Under Article 47 of the Constitution, every person has a right to fair administrative action that is expeditious, efficient, lawful reasonable and procedurally fair. Article 165(3)(d) of the Constitution provides that the High Court shall have jurisdiction to interpret the constitution to determine the question whether anything said to be done under the constitution or any law is inconsistent with or in contravention of the constitution.
FACTS IN SUPPORT OF THE PETITION
On or about 24th April, 2015 at midnight, the respondents dropped a letter at the Petitioner’s business premises dated 24th April, 2015. That the contents of the aforesaid letter were to the effect that the Petitioner ceases to do business forthwith. That at no time had the Petitioner been given notice to the effect that there was something wrong with his business premises and requiring it to remedy the act or omission. That there is no inquiry that was made on the petitioner’s premises or any inspection and a report tabled that the petitioner’s business is a nuisance or not complaint. That the petitioner was not given any hearing and has been condemned unheard. That the notice given is inhuman considering that the petitioner’s business has been in operation for over 8 years and has all along been licensed by the respondent. That the petitioner has employed over sixty employees and it is inhuman to send them home without notice. That the petitioner has all along complied with all the statutory requirements and has put in place all relevant public health conditions and the environment is safe. The petitioner avers that the notice given is untenable and unconstitutional.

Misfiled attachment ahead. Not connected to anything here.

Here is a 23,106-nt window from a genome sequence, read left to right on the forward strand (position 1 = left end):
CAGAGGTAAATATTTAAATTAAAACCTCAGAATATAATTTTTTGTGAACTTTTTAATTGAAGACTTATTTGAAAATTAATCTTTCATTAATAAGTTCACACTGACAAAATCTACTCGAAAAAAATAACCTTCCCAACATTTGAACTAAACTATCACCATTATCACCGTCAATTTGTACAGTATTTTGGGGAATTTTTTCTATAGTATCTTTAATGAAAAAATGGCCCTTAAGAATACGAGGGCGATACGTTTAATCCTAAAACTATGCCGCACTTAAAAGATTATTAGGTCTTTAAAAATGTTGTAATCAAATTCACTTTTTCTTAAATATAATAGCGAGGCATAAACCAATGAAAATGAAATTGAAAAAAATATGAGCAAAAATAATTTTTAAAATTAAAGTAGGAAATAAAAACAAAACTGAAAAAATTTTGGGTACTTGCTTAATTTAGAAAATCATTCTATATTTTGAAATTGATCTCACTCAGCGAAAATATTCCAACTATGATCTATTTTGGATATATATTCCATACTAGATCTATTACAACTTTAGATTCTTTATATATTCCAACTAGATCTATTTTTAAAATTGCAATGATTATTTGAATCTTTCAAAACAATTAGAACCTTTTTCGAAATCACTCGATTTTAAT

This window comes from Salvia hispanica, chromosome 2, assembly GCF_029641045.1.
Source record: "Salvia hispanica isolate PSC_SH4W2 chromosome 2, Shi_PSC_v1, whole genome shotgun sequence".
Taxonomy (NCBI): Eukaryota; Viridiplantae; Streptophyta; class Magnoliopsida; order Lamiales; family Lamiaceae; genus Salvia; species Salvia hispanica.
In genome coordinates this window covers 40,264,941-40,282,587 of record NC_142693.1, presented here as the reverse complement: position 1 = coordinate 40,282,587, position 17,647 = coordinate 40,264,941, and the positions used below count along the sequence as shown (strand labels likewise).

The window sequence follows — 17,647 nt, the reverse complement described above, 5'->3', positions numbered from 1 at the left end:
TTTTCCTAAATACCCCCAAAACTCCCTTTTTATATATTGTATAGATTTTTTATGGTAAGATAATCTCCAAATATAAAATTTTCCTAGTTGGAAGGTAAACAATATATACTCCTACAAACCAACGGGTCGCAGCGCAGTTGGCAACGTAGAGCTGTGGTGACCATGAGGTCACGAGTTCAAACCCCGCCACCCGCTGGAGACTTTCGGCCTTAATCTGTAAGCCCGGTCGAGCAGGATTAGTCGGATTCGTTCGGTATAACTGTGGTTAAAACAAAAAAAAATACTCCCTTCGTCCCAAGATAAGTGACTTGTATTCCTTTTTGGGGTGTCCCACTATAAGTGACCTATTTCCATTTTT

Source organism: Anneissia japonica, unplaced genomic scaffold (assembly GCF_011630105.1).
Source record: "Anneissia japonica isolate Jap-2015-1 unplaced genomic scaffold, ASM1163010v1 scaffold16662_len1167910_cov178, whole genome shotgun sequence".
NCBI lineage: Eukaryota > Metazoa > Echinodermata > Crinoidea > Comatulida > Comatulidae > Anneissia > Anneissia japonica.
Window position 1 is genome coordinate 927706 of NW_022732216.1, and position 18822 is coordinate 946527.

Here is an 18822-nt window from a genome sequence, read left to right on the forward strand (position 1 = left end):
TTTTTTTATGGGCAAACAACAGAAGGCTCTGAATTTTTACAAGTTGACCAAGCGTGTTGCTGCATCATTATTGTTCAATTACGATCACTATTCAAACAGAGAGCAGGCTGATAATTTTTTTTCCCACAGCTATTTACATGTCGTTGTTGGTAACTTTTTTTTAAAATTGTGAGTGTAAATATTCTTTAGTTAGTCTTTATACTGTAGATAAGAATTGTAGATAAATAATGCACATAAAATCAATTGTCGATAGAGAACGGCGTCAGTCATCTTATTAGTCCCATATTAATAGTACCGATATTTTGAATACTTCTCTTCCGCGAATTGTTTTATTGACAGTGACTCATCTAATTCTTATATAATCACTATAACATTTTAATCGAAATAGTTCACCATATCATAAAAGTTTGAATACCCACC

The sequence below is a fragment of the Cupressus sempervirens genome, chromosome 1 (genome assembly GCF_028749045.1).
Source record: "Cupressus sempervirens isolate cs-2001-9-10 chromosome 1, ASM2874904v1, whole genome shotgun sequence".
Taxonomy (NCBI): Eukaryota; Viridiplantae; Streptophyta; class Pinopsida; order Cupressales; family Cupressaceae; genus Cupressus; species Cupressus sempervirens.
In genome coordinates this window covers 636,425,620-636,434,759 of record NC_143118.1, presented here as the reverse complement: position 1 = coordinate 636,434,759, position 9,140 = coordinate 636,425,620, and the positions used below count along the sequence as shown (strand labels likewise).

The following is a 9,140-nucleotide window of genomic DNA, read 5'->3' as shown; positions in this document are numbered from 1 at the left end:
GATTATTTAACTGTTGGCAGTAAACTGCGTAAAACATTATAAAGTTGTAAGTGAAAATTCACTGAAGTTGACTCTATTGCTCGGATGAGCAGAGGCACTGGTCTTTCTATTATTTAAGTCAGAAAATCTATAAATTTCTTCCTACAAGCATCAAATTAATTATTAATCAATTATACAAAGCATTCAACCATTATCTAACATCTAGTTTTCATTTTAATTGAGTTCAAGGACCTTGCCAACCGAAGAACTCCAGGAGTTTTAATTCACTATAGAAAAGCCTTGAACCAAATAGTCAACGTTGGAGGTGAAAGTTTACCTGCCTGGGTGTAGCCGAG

The Petitioner therefore prays for a declaration that the petitioners’ rights under Articles 27, 35, 40, 46 47, 48 and 50 of the Constitution have been violated by the respondent and a declaration that the notice of closure issued by the respondents dated 24th April, 2015 is null and void. An order of certiorari does issue to quash the respondents notice dated 24th April, 2015. A permanent injunction restraining the respondents from closing the petitioner’s premises. Plus, costa of the petition.